Anyone who walked by Willard Hall Saturday morning saw a sight unfamiliar to most: people jumping up and down, digging elbow deep on a large clay mass. Some people were even covered head-to-toe in grey dust. The spectacle was a clay stomp hosted by K-State ceramic students.
The process began the night before when a total of 60 bags of dry ingredients including clay, stabilizers and melters, each weighing 50 pounds, were combined.
“We had all of the dry materials mixed together the night before and had a pre-stomp,” Hillary Hendricks, senior in fine arts, said.
The reason for preparing the night before was to allow for some dust to settle, literally. Students skated around on a tarp covered in the dried ingredients to mix them all together and then hosed the ingredients down with water so that the dry elements could begin to break down.
“We have mixers for clay, a lot like dough mixers, that we could use to break down the particles,” Amy Santoferraro, assistant professor of art, said. “We probably could have [mixed the clay] quicker with the machines, but this makes it a public activity. We feel a responsibility to be out in the public.”
The idea to have a clay stomp was introduced to the ceramics students last year by Jared Pfeiffer, who graduated from K-State with a master in fine arts in the spring of 2013. Pfeiffer’s father, Joel, began clay stomping in the summer of 1974 because pre-mixed clay was so expensive. The term “clay stomp” is an officially registered trademark by Joel.
The goal of the clay stomp was to draw people together and in the process it created supplies for the students in the university’s lower-level ceramics courses.
“It is cool, I have been involved in ceramics 15 years of my time on Earth and I have never seen clay mixed this way,” Santoferraro said.
Santoferraro said that the clay stomp allowed for the real application and execution of the work it takes to create a clay product.
Following the stomping event, the clay was sectioned into 25 pound bags. Santofarro said that it was important to have experienced baggers so that the clay did not dry up.
Though there ended up being a couple thousand pounds of clay, it will only last the ceramic classes a portion of the fall semester. The clay will be used in both hand building and throwing clay on potter’s wheels.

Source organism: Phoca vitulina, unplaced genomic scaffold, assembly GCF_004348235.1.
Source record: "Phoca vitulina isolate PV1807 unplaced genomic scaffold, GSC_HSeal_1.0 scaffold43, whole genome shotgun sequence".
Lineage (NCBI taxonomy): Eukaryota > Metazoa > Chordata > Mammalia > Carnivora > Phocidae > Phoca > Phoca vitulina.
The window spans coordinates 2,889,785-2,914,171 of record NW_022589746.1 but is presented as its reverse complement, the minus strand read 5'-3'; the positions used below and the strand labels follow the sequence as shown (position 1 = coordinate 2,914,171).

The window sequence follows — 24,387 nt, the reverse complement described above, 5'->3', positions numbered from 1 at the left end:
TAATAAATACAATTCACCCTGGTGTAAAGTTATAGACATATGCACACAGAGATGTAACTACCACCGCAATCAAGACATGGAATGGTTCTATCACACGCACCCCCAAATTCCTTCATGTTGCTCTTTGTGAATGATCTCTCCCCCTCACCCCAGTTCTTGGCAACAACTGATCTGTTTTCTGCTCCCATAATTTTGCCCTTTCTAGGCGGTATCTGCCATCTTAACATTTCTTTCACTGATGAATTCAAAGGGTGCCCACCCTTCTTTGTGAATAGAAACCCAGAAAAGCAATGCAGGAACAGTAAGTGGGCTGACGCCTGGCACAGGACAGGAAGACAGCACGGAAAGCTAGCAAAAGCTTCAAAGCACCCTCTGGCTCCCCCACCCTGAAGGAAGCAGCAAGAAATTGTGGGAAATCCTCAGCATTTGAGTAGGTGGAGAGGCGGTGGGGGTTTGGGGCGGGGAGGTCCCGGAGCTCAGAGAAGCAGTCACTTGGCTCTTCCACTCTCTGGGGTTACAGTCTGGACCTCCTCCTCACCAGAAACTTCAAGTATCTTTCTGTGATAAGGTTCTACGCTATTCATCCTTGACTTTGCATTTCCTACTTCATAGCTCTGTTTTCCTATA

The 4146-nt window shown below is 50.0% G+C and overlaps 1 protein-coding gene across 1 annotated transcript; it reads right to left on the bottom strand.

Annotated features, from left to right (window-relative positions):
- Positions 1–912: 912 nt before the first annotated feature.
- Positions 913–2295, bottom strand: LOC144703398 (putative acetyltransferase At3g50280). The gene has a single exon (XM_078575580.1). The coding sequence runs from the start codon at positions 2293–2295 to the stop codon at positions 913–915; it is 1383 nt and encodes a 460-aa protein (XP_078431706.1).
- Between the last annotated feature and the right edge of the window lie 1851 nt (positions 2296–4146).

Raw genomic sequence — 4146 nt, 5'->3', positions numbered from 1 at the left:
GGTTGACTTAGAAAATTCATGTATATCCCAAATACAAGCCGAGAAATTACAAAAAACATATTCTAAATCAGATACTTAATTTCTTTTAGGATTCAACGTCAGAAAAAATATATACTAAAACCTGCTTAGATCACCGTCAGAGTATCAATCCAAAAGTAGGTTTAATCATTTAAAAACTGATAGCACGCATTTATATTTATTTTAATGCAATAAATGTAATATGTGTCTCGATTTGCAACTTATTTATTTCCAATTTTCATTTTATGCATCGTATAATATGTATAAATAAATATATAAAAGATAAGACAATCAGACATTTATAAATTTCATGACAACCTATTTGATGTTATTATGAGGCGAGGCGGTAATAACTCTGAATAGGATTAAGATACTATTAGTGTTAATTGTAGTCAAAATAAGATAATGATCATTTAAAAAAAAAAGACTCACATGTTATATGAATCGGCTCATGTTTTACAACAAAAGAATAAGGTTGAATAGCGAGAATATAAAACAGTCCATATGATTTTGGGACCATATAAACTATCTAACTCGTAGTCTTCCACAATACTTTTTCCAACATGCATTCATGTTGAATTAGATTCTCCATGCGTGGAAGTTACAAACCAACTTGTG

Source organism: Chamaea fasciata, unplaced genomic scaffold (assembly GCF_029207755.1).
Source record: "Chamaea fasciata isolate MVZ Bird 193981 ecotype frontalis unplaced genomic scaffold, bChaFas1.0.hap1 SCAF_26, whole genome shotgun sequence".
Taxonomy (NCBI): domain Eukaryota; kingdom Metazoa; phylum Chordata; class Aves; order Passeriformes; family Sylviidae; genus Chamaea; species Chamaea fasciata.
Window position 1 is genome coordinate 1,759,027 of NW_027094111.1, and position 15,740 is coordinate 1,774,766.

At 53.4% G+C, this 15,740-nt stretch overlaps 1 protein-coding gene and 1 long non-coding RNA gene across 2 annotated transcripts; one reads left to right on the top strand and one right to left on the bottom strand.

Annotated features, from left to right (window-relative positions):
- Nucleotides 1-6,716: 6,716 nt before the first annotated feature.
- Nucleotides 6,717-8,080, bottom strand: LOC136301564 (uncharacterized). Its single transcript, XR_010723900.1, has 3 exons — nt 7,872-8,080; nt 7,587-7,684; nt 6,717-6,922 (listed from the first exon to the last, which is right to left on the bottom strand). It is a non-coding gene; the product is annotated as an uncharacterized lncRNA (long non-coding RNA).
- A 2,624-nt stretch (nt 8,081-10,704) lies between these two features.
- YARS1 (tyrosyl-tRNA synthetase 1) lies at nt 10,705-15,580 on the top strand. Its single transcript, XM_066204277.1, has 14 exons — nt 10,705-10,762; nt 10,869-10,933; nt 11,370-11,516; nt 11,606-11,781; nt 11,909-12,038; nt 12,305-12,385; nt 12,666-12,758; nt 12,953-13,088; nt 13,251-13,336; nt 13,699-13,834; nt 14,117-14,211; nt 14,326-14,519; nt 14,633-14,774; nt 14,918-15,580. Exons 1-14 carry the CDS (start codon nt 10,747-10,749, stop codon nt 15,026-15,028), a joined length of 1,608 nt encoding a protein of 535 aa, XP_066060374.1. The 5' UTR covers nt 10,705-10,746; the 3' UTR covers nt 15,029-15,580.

“In ceramics you cannot get away from helping out,” Santoferraro said. “It does make for a tight bunch [of students] because they do not get the option to be anti-social. You always need help, things are heavy and you need help moving them and calculations [for projects] need to be double checked. It is not an independent art.”
In past weeks the ceramic students have met on Saturdays for various events. One weekend in particular the students gathered and went and cut wood to use in the wood kiln.
“We are no strangers to work,” Santoferraro said. “It is good though because it is like the real world.”
Students enrolled in ceramics classes range from a variety of majors. While a majority of the students are, in fact, art majors, there also tend to be students of veterinary medicine, dentistry and interior design. Working with clay improves hand dexterity according to Santoferraro. This can be valuable for multiple students post-graduation. A doctor stitching up a patient needs nimble fingers as does a dentist filling a cavity. Clay work can improve the hand muscles and make them more agile.
Currently on K-State’s campus, there are nearly 75 students working with clay. Six students are in graduate schools and three are in the post baccalaureate program.
One of the graduate students involved in the Clay Stomp was Lauren Karle, graduate masters in fine arts.
“Art tells stories and displays who we are and says a lot about our culture,” Karle said.
Karle said she plans to work internationally with various cultures.
“Working with art is becoming less about the object and more what we can do with an object to build the community,” Karle said. “Art is the essence of being.”
One of the main reasons the ceramicists held the clay stomp was to really work on building up their community of students.
The K-State Potter’s Guild also completed a “Cup Drop” in Dwight, Kan. The guild dropped off almost 150 handmade cups to the members of the town.
“We had tags on each of the mugs that said we just wanted to say hello in a media filled world,” Karle said. “If they wanted to say hi back they could send us an email.”